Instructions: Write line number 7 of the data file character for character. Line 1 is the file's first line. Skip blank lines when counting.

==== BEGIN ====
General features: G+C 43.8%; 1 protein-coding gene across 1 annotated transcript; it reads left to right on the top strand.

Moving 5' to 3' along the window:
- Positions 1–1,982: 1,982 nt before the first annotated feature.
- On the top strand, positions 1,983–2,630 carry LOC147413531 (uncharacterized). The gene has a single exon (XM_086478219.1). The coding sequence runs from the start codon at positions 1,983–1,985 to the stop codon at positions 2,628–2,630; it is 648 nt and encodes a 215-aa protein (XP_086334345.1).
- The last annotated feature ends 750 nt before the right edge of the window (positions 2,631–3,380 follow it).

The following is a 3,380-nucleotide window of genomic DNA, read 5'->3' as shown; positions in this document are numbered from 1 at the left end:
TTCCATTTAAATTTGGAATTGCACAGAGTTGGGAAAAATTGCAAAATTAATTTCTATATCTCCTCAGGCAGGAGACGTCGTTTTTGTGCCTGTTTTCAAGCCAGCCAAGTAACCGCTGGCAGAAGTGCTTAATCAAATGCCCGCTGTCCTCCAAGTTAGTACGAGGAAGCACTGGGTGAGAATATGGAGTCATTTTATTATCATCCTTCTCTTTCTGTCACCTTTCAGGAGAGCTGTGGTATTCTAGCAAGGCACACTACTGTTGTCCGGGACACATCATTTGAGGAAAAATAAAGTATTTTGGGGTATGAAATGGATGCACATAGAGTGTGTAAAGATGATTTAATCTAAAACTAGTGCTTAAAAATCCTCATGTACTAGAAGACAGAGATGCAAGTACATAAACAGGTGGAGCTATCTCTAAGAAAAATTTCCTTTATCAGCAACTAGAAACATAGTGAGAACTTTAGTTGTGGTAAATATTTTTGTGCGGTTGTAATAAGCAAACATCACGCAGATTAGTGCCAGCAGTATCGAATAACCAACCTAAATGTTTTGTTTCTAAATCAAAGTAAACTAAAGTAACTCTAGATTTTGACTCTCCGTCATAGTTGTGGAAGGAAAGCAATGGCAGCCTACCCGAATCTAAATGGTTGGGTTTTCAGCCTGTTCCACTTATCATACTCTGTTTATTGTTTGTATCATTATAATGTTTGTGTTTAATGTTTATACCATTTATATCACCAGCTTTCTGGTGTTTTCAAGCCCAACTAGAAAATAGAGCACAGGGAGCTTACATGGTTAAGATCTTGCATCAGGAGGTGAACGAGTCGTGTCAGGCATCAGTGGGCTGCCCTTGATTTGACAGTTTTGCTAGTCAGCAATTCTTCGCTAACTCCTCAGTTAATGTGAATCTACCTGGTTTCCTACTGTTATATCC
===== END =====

TTCCATTTAAATTTGGAATTGCACAGAGTTGGGAAAAATTGCAAAATTAATTTCTATATCTCCTCAGGCAGGAGACGTCGTTTTTGTGCCTGTTTTCAAGCCAGCCAAGTAACCGCTGGCAGAAGTGCTTAATCAAATGCCCGCTGTCCTCCAAGTTAGTACGAGGAAGCACTGGGTGAGAATATGGAGTCATTTTATTATCATCCTTCTCTTTCTGTCACCTTTCAGGAGAGCTGTGGTATTCTAGCAAGGCACACTACTGTTGTCCGGGACACATCATTTGAGGAAAAATAAAGTATTTTGGGGTATGAAATGGATGCACATAGAGTGTGTAAAGATGATTTAATCTAAAACTAGTGCTTAAAAATCCTCATGTACTAGAAGACAGAGATGCAAGTACATAAACAGGTGGAGCTATCTCTAAGAAAAATTTCCTTTATCAGCAACTAGAAACATAGTGAGAACTTTAGTTGTGGTAAATATTTTTGTGCGGTTGTAATAAGCAAACATCACGCAGATTAGTGCCAGCAGTATCGAATAACCAACCTAAATGTTTTGTTTCTAAATCAAAGTAAACTAAAGTAACTCTAGATTTTGACTCTCCGTCATAGTTGTGGAAGGAAAGCAATGGCAGCCTACCCGAATCTAAATGGTTGGGTTTTCAGCCTGTTCCACTTATCATACTCTGTTTATTGTTTGTATCATTATAATGTTTGTGTTTAATGTTTATACCATTTATATCACCAGCTTTCTGGTGTTTTCAAGCCCAACTAGAAAATAGAGCACAGGGAGCTTACATGGTTAAGATCTTGCATCAGGAGGTGAACGAGTCGTGTCAGGCATCAGTGGGCTGCCCTTGATTTGACAGTTTTGCTAGTCAGCAATTCTTCGCTAACTCCTCAGTTAATGTGAATCTACCTGGTTTCCTACTGTTATATCC